Grammar Help

English Grammar 101: A fabulous site that takes students through fifteen modules, including parts of speech, punctuation, capitalization, and even “troublesome words.” Each module covers multiple topics through lessons and self-checking exercises. Have your student spend 10-30 minutes each day working through each module, repeating each exercise until it is 100% correct. It’s like daily grammar vitamins! The site offers free access to the explanation part of each lesson, but now a paid membership is required in order to access the exercises and tests. A single membership is $15/6 months or $25/year, which is a great value for this outstanding resource!


Center for Lit: I use Adam and Missy Andrews’ method for analyzing stories in my Level 1 and 2 classes. The website is a treasure trove of literature resources.

Writing Help I’ve had my students use for years for help with creating a MLA Works Cited page, but there are so many pitfalls to using it that I even had to make a video about how use it. I just found this one. It seems much easier to use, and it has the added benefit of help with formatting in-text citations. Hopefully I can transition the students to this one and make a much simpler video.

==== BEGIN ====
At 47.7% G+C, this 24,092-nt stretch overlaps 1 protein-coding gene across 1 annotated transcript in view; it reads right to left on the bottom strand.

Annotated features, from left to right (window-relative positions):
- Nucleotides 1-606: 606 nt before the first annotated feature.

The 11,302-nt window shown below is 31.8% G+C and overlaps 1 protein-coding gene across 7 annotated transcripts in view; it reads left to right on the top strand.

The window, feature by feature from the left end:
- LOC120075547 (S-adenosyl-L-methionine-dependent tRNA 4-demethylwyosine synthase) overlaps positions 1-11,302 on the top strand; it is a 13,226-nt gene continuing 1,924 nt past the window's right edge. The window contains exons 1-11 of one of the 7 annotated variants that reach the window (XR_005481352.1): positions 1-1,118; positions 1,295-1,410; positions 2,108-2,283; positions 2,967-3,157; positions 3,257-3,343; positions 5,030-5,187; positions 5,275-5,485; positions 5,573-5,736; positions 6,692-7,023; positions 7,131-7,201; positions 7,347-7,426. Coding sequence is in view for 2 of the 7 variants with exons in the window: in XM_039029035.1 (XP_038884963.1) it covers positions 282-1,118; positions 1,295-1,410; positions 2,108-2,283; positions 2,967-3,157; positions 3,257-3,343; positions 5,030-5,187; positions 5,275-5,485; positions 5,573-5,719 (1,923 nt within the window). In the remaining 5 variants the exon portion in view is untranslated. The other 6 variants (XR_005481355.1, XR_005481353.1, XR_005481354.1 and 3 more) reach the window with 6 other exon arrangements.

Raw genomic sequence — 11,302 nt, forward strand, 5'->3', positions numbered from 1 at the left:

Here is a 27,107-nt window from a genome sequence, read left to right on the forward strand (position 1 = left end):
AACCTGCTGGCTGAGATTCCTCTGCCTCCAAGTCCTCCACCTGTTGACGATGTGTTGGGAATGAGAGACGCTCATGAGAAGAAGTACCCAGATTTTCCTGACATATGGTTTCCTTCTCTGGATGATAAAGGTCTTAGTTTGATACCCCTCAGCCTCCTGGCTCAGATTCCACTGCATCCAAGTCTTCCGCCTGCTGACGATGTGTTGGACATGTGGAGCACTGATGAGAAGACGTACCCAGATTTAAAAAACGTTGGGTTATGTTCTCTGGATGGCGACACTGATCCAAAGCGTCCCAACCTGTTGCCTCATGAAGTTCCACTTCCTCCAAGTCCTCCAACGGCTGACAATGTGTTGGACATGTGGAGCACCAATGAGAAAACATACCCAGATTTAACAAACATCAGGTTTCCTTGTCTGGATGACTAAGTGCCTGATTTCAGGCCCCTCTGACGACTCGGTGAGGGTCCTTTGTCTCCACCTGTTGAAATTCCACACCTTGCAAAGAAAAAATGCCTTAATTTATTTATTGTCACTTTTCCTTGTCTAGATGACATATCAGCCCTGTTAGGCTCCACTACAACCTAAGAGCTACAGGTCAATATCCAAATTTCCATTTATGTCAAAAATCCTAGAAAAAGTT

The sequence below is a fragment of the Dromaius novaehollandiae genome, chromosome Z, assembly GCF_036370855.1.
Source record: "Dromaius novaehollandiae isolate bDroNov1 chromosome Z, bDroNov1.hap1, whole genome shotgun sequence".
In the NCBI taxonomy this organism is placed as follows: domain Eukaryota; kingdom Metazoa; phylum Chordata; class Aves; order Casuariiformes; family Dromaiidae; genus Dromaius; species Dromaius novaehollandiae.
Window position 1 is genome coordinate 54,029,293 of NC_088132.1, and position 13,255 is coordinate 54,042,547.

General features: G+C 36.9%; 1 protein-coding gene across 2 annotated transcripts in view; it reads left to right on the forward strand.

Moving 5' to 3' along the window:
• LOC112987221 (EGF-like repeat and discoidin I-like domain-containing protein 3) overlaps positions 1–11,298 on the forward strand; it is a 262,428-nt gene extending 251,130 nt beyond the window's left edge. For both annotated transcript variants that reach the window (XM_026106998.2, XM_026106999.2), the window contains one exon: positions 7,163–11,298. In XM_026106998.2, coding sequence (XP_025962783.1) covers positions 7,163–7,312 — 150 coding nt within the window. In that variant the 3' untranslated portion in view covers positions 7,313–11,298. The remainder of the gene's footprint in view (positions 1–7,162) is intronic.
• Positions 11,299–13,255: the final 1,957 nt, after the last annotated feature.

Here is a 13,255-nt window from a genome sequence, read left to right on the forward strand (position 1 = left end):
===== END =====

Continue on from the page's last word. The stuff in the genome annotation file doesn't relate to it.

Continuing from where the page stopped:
Tips for Academic Writing and Other Formal Writing: The author, Dr. James A. Bednar, is a computer programmer who is concerned with the details of formal writing. It is an excellent and readable presentation of many important aspects of formal writing. Unfortunately, this particular edition of Dr. Bednar’s tips left off two important sections that he originally included. You can access the missing sections, “Word Level Issues” and “Additional Guidelines Specific to Academic Writing” on this much-less-readable page: Everything About Wood: Tips for Academic Writing and Other Formal Writing. These sections are too good and, often, too funny to miss, so it is worth taking the time to read the poorly formatted text.

Numbers in Academic Writing: This webpage is a printable pdf that details the rules for writing numbers in academic writing.

Using Transitions Effectively: An excellent printable pdf resource explaining the basics of transitions, which also includes a 3-page chart of “Common Transitional Words and Phrases.”

The Easiest Way to Write a Thesis Statement: This is a gem of a slideshare presentation! It contains basic information about writing a thesis statement, but the real genius is the 20 thesis statement templates. I have used these templates successfully with my students for the past two years and they have demystified the process of writing a great thesis statement.